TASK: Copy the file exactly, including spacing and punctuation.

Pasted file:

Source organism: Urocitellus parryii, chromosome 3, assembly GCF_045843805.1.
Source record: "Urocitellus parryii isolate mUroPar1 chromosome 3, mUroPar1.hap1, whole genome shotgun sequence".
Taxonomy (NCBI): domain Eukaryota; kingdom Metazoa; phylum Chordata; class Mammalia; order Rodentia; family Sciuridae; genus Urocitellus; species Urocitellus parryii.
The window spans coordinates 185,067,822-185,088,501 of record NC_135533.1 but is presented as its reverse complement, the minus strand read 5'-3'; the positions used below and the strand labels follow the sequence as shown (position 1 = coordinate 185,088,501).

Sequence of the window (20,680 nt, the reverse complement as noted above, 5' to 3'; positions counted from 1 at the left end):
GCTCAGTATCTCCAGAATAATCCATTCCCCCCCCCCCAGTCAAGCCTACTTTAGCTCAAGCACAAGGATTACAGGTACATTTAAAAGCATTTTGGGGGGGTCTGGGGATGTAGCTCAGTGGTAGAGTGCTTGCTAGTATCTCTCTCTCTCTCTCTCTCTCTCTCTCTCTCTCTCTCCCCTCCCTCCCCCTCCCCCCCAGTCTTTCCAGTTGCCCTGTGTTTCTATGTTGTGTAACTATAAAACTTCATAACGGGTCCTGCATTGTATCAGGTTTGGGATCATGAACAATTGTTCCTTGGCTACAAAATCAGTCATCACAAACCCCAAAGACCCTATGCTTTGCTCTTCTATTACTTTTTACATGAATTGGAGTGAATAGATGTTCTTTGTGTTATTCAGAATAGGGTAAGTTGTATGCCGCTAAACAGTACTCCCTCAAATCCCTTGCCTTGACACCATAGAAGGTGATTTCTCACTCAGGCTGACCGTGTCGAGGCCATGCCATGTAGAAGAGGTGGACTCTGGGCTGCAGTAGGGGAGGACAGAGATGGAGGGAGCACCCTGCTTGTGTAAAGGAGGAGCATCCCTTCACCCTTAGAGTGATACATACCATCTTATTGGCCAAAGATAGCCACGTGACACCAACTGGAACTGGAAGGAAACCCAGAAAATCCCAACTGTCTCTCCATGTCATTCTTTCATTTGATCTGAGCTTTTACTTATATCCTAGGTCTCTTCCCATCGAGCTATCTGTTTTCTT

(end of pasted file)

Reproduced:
Source organism: Urocitellus parryii, chromosome 3, assembly GCF_045843805.1.
Source record: "Urocitellus parryii isolate mUroPar1 chromosome 3, mUroPar1.hap1, whole genome shotgun sequence".
Taxonomy (NCBI): domain Eukaryota; kingdom Metazoa; phylum Chordata; class Mammalia; order Rodentia; family Sciuridae; genus Urocitellus; species Urocitellus parryii.
The window spans coordinates 185,067,822-185,088,501 of record NC_135533.1 but is presented as its reverse complement, the minus strand read 5'-3'; the positions used below and the strand labels follow the sequence as shown (position 1 = coordinate 185,088,501).

Sequence of the window (20,680 nt, the reverse complement as noted above, 5' to 3'; positions counted from 1 at the left end):
GCTCAGTATCTCCAGAATAATCCATTCCCCCCCCCCCAGTCAAGCCTACTTTAGCTCAAGCACAAGGATTACAGGTACATTTAAAAGCATTTTGGGGGGGTCTGGGGATGTAGCTCAGTGGTAGAGTGCTTGCTAGTATCTCTCTCTCTCTCTCTCTCTCTCTCTCTCTCTCTCTCCCCTCCCTCCCCCTCCCCCCCAGTCTTTCCAGTTGCCCTGTGTTTCTATGTTGTGTAACTATAAAACTTCATAACGGGTCCTGCATTGTATCAGGTTTGGGATCATGAACAATTGTTCCTTGGCTACAAAATCAGTCATCACAAACCCCAAAGACCCTATGCTTTGCTCTTCTATTACTTTTTACATGAATTGGAGTGAATAGATGTTCTTTGTGTTATTCAGAATAGGGTAAGTTGTATGCCGCTAAACAGTACTCCCTCAAATCCCTTGCCTTGACACCATAGAAGGTGATTTCTCACTCAGGCTGACCGTGTCGAGGCCATGCCATGTAGAAGAGGTGGACTCTGGGCTGCAGTAGGGGAGGACAGAGATGGAGGGAGCACCCTGCTTGTGTAAAGGAGGAGCATCCCTTCACCCTTAGAGTGATACATACCATCTTATTGGCCAAAGATAGCCACGTGACACCAACTGGAACTGGAAGGAAACCCAGAAAATCCCAACTGTCTCTCCATGTCATTCTTTCATTTGATCTGAGCTTTTACTTATATCCTAGGTCTCTTCCCATCGAGCTATCTGTTTTCTT